T or F. The baseline is a flat line from which the waves and complexes take off

    • A.

      True

    • B.

      False

    Correct Answer
    A. True
    Explanation
    The statement is true because in electrocardiography, the baseline represents the electrical activity of the heart when it is at rest. It is a flat line that serves as a reference point for measuring the waves and complexes that occur during the cardiac cycle. The waves and complexes on the ECG graph start from this baseline and deviate either above or below it, indicating the electrical activity of the heart. Therefore, the baseline is indeed a flat line from which the waves and complexes take off.

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  • 8. 

    T or F. The normal pacemaker of the heart is the AV node.

    • A.

      True

    • B.

      False

    Correct Answer
    B. False
    Explanation
    The normal pacemaker of the heart is not the AV node. The correct answer is False. The normal pacemaker of the heart is the sinoatrial (SA) node, which is located in the right atrium. The SA node generates electrical impulses that regulate the heart's rhythm and initiate each heartbeat. The AV node, on the other hand, is responsible for transmitting these impulses from the atria to the ventricles.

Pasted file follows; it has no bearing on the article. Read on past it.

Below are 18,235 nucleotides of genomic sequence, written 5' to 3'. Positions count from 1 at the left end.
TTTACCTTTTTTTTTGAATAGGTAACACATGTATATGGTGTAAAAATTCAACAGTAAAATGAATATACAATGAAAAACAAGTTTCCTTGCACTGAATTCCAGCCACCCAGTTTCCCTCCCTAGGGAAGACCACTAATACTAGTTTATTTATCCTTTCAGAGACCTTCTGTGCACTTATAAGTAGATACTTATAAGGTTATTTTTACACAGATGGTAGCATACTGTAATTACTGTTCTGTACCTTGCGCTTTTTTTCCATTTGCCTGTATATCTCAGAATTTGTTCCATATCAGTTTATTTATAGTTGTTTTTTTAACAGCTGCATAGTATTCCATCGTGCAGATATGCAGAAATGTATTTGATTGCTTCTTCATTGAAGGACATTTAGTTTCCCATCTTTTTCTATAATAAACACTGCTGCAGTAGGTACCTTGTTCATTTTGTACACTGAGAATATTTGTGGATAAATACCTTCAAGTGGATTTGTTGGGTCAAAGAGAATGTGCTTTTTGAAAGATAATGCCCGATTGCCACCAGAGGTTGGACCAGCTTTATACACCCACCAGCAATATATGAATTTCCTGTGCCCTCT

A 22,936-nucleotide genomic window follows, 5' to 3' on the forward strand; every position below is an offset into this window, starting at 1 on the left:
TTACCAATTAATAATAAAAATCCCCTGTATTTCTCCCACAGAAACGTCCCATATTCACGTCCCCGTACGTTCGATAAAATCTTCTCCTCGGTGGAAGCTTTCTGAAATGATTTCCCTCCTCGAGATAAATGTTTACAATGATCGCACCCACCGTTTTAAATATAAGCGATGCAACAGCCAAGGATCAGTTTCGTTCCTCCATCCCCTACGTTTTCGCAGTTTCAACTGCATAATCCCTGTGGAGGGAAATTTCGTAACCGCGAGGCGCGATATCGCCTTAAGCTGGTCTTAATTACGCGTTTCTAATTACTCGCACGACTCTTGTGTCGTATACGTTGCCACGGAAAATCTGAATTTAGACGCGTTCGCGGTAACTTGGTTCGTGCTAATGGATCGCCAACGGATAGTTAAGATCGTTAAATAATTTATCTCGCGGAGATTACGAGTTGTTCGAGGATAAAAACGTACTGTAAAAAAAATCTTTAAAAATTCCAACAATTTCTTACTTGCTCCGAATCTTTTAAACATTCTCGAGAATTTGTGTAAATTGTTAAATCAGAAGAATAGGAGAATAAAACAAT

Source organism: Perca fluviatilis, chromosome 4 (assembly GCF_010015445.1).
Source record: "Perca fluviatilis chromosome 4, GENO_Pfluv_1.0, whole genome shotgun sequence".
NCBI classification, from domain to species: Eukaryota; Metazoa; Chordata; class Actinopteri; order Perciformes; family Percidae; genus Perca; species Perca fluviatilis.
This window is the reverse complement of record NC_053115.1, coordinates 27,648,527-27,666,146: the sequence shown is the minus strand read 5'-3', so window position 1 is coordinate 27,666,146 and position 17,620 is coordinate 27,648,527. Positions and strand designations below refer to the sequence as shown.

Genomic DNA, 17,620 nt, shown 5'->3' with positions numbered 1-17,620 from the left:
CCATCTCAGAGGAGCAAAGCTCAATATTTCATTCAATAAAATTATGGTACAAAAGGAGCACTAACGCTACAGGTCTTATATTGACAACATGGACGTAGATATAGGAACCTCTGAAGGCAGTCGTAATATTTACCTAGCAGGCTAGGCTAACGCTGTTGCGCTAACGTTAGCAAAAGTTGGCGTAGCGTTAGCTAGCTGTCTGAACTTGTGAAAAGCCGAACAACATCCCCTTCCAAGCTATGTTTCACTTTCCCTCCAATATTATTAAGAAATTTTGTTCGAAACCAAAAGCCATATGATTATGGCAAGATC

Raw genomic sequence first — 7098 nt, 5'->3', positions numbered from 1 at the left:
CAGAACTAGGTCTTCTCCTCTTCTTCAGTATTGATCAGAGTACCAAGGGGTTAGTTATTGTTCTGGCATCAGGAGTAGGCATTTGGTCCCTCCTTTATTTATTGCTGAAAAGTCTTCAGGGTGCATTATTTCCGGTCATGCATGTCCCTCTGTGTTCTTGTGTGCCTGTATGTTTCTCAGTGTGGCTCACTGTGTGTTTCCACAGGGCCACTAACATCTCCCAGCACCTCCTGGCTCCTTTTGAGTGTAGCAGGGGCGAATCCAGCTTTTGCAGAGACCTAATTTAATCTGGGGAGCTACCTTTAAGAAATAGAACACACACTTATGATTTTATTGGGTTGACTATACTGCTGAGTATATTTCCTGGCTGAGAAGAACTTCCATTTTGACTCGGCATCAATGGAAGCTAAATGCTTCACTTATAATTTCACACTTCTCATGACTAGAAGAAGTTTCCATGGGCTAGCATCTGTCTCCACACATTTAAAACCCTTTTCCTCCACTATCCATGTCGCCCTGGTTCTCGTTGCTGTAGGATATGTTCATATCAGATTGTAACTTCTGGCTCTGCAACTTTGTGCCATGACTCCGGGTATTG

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  • 9. 

    T or F. The normal rate of the sinus node is 60–100 beats per minute.

    • A.

      True

    • B.

      False

    Correct Answer
    A. True
    Explanation
    The sinus node, also known as the natural pacemaker of the heart, is responsible for initiating the electrical impulses that regulate the heart rate. The normal rate of the sinus node is indeed 60-100 beats per minute, which means that in a healthy individual, the heart should beat within this range. Therefore, the statement "The normal rate of the sinus node is 60-100 beats per minute" is true.

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  • 10. 

    The cardiac cell at rest has what kind of electrical charge?              

    • A.

      Positive charge

    • B.